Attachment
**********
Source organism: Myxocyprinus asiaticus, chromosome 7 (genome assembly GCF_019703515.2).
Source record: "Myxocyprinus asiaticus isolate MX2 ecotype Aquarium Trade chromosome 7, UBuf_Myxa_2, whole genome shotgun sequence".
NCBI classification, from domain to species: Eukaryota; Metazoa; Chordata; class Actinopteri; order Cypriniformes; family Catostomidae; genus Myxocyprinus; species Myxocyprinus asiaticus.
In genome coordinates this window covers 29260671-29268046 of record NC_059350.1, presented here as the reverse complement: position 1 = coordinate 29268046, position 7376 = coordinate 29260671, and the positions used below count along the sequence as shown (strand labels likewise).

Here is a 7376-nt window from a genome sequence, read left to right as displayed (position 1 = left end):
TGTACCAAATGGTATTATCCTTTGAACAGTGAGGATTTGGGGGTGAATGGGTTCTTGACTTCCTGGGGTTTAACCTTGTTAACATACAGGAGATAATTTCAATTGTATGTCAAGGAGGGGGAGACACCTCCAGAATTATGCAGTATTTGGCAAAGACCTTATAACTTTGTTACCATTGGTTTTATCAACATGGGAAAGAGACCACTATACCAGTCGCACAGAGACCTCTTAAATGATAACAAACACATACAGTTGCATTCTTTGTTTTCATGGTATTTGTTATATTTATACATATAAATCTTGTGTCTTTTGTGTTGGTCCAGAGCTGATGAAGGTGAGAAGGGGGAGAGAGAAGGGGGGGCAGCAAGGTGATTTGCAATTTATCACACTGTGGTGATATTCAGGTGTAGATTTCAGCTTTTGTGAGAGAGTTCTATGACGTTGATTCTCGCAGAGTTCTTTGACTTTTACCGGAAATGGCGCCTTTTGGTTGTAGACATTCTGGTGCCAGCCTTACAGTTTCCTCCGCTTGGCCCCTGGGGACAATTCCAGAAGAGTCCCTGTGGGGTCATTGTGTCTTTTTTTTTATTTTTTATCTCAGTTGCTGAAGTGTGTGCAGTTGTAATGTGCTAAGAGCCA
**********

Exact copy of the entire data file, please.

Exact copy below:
Source organism: Myxocyprinus asiaticus, chromosome 7 (genome assembly GCF_019703515.2).
Source record: "Myxocyprinus asiaticus isolate MX2 ecotype Aquarium Trade chromosome 7, UBuf_Myxa_2, whole genome shotgun sequence".
NCBI classification, from domain to species: Eukaryota; Metazoa; Chordata; class Actinopteri; order Cypriniformes; family Catostomidae; genus Myxocyprinus; species Myxocyprinus asiaticus.
In genome coordinates this window covers 29260671-29268046 of record NC_059350.1, presented here as the reverse complement: position 1 = coordinate 29268046, position 7376 = coordinate 29260671, and the positions used below count along the sequence as shown (strand labels likewise).

Here is a 7376-nt window from a genome sequence, read left to right as displayed (position 1 = left end):
TGTACCAAATGGTATTATCCTTTGAACAGTGAGGATTTGGGGGTGAATGGGTTCTTGACTTCCTGGGGTTTAACCTTGTTAACATACAGGAGATAATTTCAATTGTATGTCAAGGAGGGGGAGACACCTCCAGAATTATGCAGTATTTGGCAAAGACCTTATAACTTTGTTACCATTGGTTTTATCAACATGGGAAAGAGACCACTATACCAGTCGCACAGAGACCTCTTAAATGATAACAAACACATACAGTTGCATTCTTTGTTTTCATGGTATTTGTTATATTTATACATATAAATCTTGTGTCTTTTGTGTTGGTCCAGAGCTGATGAAGGTGAGAAGGGGGAGAGAGAAGGGGGGGCAGCAAGGTGATTTGCAATTTATCACACTGTGGTGATATTCAGGTGTAGATTTCAGCTTTTGTGAGAGAGTTCTATGACGTTGATTCTCGCAGAGTTCTTTGACTTTTACCGGAAATGGCGCCTTTTGGTTGTAGACATTCTGGTGCCAGCCTTACAGTTTCCTCCGCTTGGCCCCTGGGGACAATTCCAGAAGAGTCCCTGTGGGGTCATTGTGTCTTTTTTTTTATTTTTTATCTCAGTTGCTGAAGTGTGTGCAGTTGTAATGTGCTAAGAGCCA